A common faculty by which one sees that one sees implies that “the thing that sees in the first place [the eye] will have color” (DA, 425b20). This makes sense, since “the sense is receptive of the forms of perceptible things without their material[…]in virtue of that by which it has a certain attribute” (424a19). For example, when the eye sees something white, it receives the object’s whiteness without becoming the object materially—in other words, the eye becomes white. “That is why, even when the perceptible things have gone away, there are still perceptions and images in the sense organs” (425b24).

So we now know that the use of the primary perceptive potency depends upon images—since it is in charge of perceiving common sensibles, which depends upon images—and also that images can be an object of the primary perceptive potency insofar as it functions as that by which one perceives that one perceives. The primary perceptive potency both uses images and beholds images. We can add to these that an image is (at least when it is of common sensibles) an affection of the primary perceptive potency (450a12).

We can now put forth our conclusion: that which uses images, beholds images, and has the image as an affection can be nothing other than imagination itself. Therefore, the primary perceptive potency is imagination.

This calls for a second look at a crucial passage:

It is possible for a motion to come about as a result of the being-at-work of sense perception[…]which motion could be true or false. This last point follows because, while sense perception of its proper objects is true or has the least possible falsehood, there is in the second place the perception that those things that are incidental to the ones perceived are in fact incidental to them, and here already it is possible to be completely mistaken, not mistaken that something is white, but that the white thing is this or that other thing. And in the third place there is perception of the common sensibles that accompany the things incidentally perceived, to which the things properly perceived belong (I mean, for instance, motion or size), about which most of all it is possible to be deceived as a result of sense perception. And the motion that comes about from the activity of perception, stemming from these three ways of perceiving, will be different in each case, the first sort being truthful while the perception is present, while the others could be false whether it is present or absent, and especially when the thing perceived is far away (428b20).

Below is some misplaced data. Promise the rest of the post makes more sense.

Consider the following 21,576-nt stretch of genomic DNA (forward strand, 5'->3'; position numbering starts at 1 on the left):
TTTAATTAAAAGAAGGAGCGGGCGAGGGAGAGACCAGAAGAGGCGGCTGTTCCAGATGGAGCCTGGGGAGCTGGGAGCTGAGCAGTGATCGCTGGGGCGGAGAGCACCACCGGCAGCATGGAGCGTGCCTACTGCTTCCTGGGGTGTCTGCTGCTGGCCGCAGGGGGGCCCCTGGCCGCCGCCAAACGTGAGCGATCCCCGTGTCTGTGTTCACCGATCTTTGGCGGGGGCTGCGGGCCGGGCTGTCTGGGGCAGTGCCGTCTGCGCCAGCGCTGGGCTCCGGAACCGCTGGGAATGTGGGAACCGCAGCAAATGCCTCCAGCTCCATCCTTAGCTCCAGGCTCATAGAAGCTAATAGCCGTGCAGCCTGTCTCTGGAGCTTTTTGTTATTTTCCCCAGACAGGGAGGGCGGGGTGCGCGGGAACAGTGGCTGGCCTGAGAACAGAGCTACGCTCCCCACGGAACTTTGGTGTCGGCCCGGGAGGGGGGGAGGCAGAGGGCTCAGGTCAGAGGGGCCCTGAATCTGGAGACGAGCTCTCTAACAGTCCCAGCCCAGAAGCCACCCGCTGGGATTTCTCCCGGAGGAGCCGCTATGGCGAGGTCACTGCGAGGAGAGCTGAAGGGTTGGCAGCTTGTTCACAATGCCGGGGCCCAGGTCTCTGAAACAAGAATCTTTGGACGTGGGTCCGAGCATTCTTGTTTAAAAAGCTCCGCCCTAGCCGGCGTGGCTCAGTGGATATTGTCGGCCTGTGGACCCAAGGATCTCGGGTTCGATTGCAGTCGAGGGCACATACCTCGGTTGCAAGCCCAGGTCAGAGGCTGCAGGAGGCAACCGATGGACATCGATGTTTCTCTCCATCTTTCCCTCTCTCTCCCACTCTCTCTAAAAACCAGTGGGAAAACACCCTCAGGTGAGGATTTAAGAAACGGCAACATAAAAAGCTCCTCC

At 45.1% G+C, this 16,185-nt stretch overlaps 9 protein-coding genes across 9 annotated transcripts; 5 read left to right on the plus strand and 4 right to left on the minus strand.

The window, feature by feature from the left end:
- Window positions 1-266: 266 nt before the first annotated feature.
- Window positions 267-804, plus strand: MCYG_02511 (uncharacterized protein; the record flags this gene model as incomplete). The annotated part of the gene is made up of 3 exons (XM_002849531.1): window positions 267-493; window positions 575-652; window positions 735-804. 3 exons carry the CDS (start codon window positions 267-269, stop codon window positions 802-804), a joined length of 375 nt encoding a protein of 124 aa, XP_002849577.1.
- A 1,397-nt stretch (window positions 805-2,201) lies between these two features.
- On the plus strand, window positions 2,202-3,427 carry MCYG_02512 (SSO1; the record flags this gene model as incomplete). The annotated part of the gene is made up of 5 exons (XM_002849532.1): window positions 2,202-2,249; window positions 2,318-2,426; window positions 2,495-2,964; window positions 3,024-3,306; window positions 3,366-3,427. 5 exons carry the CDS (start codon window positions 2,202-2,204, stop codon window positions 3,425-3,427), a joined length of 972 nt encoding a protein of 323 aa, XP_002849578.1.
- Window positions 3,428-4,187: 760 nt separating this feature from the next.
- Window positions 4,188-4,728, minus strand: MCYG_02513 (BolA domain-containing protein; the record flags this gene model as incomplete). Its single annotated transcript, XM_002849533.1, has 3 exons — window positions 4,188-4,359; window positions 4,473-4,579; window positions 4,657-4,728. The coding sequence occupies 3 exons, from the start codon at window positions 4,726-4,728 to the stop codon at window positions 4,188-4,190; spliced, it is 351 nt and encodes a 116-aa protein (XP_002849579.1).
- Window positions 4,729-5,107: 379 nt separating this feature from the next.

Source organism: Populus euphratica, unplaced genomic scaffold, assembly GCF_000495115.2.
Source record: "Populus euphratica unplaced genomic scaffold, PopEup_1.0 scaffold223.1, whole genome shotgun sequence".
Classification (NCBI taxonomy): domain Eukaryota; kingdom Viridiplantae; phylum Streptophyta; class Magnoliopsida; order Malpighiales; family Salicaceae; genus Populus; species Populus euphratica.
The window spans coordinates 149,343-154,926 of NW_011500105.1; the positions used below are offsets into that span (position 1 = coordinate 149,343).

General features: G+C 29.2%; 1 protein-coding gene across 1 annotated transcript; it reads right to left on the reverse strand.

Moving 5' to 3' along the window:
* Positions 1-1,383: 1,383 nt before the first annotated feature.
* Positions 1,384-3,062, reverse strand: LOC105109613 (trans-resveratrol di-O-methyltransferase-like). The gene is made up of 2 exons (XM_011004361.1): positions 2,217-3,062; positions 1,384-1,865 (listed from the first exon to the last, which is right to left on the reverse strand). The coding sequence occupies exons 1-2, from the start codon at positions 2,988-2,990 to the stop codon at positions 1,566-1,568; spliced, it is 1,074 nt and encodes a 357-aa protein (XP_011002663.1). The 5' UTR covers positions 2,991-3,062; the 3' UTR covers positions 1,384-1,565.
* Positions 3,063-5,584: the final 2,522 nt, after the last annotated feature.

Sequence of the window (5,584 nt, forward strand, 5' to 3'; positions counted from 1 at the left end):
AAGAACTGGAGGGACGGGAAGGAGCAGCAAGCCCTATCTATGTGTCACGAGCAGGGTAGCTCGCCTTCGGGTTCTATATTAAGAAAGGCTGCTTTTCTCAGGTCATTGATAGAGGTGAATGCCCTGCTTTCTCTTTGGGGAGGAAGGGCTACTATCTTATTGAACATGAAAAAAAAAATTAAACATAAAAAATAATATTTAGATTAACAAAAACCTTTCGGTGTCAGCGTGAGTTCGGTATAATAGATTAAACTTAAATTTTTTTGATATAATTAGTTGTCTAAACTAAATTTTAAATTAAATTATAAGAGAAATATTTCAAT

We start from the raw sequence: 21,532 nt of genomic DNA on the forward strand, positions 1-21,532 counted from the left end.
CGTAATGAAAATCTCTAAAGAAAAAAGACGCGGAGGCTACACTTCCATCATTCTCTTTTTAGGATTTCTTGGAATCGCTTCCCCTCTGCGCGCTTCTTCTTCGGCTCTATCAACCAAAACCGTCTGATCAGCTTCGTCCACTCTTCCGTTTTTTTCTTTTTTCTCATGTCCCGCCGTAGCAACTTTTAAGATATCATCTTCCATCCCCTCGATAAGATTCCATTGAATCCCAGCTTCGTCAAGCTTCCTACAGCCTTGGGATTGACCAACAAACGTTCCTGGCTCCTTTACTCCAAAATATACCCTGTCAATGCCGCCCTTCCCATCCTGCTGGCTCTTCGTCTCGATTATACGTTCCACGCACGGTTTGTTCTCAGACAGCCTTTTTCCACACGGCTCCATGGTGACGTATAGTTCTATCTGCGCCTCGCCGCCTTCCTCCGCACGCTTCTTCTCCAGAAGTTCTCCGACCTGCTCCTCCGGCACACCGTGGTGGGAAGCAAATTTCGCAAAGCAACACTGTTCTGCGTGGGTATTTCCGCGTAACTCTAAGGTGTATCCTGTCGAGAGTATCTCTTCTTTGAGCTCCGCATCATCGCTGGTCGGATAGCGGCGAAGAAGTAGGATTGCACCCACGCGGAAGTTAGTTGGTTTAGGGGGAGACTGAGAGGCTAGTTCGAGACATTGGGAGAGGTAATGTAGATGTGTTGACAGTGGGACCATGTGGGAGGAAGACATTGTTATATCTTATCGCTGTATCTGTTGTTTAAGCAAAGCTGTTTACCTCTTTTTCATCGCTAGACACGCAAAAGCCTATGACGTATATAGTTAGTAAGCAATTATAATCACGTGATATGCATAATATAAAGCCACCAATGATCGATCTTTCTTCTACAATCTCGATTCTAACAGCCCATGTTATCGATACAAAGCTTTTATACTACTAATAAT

We earlier interpreted part of this to say that there are three sorts of images corresponding to the three sorts of sense perception. In order to reinterpret this to cohere with our second interpretation, we will have to say that, rather than separating the three types of perception, this passage places them together with imagination into one continuum. The motion resulting from the perception of proper objects is incidental perception; the motion resulting from the perception of incidental objects is perception of common sensibles; the motion resulting from the perception of common sensibles is the affection of the common perceiving faculty described in On Memory and Recollection.

We can thus set up a few corresponding continuums:

surface affection -> deeper affection -> affection of common perceiving power

proper object -> incidental object -> common sensibles

most true -> often false -> most possible to be deceived